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December 23, 2003

Climate, Biodiversity and Oldest Humans Mark NSF Science Highlights From 2003

In 2003, research supported by the National Science Foundation (NSF) continued to make headlines in the United States and around the world. NSF's science success was also recognized in the year's Nobel Prizes – six of the nine Nobel laureates in physics, chemistry, medicine and economics received NSF support during their careers.

Other notable results of NSF support ran the gamut from Ethiopian fossils of newly discovered mammal species and the earliest known Homo sapiens to the impact of humans on climate change and biodiversity. These and the other discoveries from 2003 highlighted here demonstrate how NSF continues to promote the progress of science in the 21st century. For more information on these highlights contact the original press officers or David Hart at 703-292-8070 or

Climate Change—Past, Present and Arctic

After reviewing research by the atmospheric science community, two top scientists reported in the Dec. 2 issue of the journal Science that there is no doubt that human activities are having measurable—and increasing—impacts on global climate. For example, the oceans have experienced large salinity changes in the past 40 years, and in Africa, regional climate change has decreased Lake Tanganyika's fish stocks by as much as 30 percent over the past 80 years. Scientists at the Study of Environmental Arctic Change (SEARCH) meeting in October presented evidence of environmental changes in the Arctic in the hope of formulating multi-agency research strategies to understand those changes. Results from ocean drilling off Africa's coast provided evidence of global warming in Earth's ancient history, pointing to a release of sea-floor methane and other events as causes of climate change millions of years ago. Another paleoclimate study linked volcanic eruptions in the tropics to El Niño events.

James Osse, a University of
                                  Washington field engineer
NSF is supporting a five-year, $3.9 million project, called the North Pole Environmental Observatory (NPEO), placed at a strategic location to study the interplay of ocean currents as well as other factors related to climate change.
Credit: Peter West / National Science Foundation
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New Sights on the Ultra-Small

Researchers reported advances in creating an extreme-ultraviolet (EUV) laser and their hopes of extending the beam's range to a wavelength that will allow unprecedented looks at biological structures. Another team developed a technique that allows scientists to view the short-lived molecules produced during chemical reactions. And a technique for creating the highest-resolution optical images ever revealed structures as small as carbon nanotubes just a few billionths of a meter across.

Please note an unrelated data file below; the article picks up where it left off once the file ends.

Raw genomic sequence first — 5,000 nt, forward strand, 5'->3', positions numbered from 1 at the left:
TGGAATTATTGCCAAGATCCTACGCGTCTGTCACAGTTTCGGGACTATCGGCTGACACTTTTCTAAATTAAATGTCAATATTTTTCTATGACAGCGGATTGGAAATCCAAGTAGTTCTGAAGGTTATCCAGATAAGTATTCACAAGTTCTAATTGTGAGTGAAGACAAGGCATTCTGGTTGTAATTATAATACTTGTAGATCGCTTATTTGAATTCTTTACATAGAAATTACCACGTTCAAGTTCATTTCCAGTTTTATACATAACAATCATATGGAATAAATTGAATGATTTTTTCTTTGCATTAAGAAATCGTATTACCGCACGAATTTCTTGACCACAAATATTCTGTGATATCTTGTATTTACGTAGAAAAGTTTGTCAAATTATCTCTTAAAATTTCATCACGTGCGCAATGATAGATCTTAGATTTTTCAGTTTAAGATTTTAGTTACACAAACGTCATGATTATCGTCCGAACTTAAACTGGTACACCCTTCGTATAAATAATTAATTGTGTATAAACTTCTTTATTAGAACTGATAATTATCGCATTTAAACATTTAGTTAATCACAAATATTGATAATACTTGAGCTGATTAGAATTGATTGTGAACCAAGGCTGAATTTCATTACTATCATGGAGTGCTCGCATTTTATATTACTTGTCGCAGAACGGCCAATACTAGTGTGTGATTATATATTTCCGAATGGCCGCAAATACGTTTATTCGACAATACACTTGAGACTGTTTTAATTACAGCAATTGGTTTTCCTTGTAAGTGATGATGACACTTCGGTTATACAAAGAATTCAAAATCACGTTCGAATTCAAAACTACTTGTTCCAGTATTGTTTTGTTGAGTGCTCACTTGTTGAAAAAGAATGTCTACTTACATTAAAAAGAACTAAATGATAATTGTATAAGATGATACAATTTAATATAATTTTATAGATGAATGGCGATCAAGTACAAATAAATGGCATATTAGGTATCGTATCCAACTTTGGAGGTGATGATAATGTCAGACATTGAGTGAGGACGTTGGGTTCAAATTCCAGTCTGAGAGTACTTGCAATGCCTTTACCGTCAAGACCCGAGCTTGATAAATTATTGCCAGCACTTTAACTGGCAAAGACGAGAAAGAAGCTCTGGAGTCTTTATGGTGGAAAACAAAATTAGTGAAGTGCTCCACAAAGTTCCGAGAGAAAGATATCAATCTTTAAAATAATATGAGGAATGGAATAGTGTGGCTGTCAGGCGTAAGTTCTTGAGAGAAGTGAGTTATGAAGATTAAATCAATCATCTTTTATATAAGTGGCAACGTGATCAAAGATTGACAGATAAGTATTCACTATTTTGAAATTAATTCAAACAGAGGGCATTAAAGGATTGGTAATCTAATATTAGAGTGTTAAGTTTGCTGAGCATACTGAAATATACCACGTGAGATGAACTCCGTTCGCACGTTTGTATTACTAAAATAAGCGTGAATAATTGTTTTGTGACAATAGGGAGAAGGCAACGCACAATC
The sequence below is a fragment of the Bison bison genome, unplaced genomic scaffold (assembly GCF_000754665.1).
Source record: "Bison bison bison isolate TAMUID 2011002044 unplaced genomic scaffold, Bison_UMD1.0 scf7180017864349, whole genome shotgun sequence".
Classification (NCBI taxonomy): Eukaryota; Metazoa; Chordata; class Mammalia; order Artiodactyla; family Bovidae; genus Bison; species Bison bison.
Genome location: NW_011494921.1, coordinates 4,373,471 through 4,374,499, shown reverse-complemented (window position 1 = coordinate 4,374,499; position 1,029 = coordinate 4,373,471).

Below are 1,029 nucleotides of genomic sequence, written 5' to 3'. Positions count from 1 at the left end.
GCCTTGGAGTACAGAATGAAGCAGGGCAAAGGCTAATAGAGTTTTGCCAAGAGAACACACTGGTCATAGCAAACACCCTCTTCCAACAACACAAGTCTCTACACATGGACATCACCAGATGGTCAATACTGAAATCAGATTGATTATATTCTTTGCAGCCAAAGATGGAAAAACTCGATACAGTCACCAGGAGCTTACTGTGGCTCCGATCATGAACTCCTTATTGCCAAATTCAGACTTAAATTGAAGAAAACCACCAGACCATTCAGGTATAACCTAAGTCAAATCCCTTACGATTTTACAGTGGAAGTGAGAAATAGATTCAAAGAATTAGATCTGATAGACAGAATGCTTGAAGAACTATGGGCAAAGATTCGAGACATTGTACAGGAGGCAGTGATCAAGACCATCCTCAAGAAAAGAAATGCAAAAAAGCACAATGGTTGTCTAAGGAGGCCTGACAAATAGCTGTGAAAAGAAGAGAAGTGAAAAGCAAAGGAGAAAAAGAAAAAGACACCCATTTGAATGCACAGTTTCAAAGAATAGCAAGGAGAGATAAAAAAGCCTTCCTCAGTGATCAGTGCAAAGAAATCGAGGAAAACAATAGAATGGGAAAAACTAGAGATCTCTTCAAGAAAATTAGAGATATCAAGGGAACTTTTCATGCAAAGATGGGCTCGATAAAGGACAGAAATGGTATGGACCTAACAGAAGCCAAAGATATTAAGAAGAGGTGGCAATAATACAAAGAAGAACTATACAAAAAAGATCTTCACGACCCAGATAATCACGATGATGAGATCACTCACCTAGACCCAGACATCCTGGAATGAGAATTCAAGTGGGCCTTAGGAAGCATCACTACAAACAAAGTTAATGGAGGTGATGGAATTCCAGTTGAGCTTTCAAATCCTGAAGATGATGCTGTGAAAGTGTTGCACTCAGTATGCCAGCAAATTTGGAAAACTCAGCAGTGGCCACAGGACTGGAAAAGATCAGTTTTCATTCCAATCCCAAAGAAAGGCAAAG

images of carbon nanotubes
Images of carbon nanotubes (left) using standard diffraction limited microscopy and (right) using the new technique developed at the University of Rochester.
Credit: The Institute of Optics, University of Rochester
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Ethiopian Fossils Push Back Origins of Modern OF Humans...

A multinational team of scientists uncovered fossils of the earliest modern human (Homo sapiens) estimated at 154,000 to 160,000 years old. According to the scientists, the findings provide strong evidence that Homo sapiens and Neanderthals co-existed, rather than the former descending from the latter. In two articles appearing in the June 12 Nature, the authors describe the fossilized crania of two adults and a child uncovered at the Herto village in the Middle Awash study area of Ethiopia, about 140 miles northeast of its capital, Addis Ababa. The fossils fill a major gap in the human fossil record.

frontal view of Homo sapiens
Frontal view of Homo sapiens idaltu, BOU-VP-16/1, uncovered at Upper Herto Member, Bouri peninsula, Middle Awash, Ethiopia. The fossil is housed in National Museum of Ethiopia, Addis Ababa.
Credit: © 2000 David L. Brill \ Brill Atlanta

...And Fill in Evolutionary Past for African Mammals

An international team of researchers reported in the Dec. 4 Nature on the discovery of new fossils from the highlands of Ethiopia that fill a long-standing 8-million-year gap in scientists' understanding of the evolution of African mammals. Several of the newly discovered fossils dating from 24 million to 32 million years ago, mark the earliest evidence for some of today's African mammals, while others represent the last holdouts of species thought to be extinct long before. The team was surprised, for example, to find several species of primitive distant cousins of today's elephants—living side by side with more advanced species that are the ancestors of today's elephants. Perhaps the most unusual new fossil and a holdover from much earlier times is the arsinoithere, an animal larger than today's rhino with a pair of massive bony horns on its snout.

a new species of Arsinoitherium
A new species of Arsinoitherium found in the Chilga region of Ethiopia is both the largest and the youngest yet discovered.